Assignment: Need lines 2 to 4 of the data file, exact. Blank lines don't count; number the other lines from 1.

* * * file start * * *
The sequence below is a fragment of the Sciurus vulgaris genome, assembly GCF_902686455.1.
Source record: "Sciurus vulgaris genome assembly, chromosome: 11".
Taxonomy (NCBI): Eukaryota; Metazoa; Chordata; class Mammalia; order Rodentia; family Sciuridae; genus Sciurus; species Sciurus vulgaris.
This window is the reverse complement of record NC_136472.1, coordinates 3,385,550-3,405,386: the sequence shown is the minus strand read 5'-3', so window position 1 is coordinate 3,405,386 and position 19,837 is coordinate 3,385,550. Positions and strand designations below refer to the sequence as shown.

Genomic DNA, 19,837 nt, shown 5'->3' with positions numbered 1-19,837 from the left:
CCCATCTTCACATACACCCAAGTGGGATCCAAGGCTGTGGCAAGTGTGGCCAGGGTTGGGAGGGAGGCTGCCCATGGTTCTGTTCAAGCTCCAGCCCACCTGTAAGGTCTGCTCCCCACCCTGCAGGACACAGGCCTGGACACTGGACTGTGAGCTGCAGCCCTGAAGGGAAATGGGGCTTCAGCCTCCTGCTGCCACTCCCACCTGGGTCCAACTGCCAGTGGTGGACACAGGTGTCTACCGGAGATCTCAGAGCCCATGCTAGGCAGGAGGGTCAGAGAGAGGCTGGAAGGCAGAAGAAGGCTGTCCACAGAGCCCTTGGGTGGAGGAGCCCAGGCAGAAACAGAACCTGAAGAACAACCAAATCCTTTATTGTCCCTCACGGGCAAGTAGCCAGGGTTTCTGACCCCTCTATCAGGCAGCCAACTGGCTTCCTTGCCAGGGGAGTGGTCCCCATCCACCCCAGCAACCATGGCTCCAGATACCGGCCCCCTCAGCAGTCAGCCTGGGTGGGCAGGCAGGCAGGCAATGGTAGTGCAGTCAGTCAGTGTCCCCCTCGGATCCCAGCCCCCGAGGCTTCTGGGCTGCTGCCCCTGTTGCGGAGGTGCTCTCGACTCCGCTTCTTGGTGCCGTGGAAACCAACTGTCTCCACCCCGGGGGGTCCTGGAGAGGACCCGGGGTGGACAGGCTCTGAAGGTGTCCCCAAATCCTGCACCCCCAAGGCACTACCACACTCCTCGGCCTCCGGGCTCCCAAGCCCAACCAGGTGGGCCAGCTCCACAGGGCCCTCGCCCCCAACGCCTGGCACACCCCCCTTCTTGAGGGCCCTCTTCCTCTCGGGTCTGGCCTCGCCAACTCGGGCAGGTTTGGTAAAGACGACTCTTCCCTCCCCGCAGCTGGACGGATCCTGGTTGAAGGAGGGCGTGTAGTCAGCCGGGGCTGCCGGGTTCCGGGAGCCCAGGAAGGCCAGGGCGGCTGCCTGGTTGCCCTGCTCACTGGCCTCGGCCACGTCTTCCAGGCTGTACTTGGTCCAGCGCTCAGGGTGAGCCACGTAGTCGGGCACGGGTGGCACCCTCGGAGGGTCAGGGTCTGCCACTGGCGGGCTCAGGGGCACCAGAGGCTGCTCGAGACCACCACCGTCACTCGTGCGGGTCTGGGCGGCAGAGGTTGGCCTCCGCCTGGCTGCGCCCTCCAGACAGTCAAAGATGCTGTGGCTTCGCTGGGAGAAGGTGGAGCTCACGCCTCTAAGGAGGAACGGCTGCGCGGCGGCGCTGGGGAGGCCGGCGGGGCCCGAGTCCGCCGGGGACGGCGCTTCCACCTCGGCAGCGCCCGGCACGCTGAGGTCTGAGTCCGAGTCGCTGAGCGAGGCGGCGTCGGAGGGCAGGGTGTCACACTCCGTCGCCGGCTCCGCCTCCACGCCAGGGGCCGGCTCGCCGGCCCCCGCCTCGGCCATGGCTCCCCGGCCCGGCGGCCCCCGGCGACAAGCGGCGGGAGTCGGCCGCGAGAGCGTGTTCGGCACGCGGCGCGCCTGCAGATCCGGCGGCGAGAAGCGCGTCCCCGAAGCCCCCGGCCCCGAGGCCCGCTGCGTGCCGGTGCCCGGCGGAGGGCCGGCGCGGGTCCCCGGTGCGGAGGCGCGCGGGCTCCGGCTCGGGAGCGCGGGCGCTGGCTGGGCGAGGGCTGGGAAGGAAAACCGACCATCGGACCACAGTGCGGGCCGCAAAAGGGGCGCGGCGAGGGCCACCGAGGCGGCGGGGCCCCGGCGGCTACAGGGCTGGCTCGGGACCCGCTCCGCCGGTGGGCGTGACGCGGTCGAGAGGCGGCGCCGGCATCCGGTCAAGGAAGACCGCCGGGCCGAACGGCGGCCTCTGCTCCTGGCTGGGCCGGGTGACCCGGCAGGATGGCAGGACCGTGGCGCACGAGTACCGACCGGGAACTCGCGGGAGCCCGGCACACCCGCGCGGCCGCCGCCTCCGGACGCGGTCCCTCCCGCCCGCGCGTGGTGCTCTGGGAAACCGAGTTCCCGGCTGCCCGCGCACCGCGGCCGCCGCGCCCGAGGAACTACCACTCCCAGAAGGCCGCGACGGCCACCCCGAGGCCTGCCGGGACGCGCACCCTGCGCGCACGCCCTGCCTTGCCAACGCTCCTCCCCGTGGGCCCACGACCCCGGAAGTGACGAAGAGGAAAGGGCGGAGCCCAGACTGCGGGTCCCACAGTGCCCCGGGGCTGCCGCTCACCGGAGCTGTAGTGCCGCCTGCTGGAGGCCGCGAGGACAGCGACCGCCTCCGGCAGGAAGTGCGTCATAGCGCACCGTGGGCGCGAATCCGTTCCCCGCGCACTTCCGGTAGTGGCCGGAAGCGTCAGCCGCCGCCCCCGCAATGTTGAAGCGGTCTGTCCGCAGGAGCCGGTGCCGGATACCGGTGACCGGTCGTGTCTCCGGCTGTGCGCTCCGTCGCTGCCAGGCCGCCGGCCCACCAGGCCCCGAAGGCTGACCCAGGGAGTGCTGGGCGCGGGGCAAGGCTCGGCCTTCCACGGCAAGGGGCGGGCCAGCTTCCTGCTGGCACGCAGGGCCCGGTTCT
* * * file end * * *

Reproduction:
Source record: "Sciurus vulgaris genome assembly, chromosome: 11".
Taxonomy (NCBI): Eukaryota; Metazoa; Chordata; class Mammalia; order Rodentia; family Sciuridae; genus Sciurus; species Sciurus vulgaris.
This window is the reverse complement of record NC_136472.1, coordinates 3,385,550-3,405,386: the sequence shown is the minus strand read 5'-3', so window position 1 is coordinate 3,405,386 and position 19,837 is coordinate 3,385,550. Positions and strand designations below refer to the sequence as shown.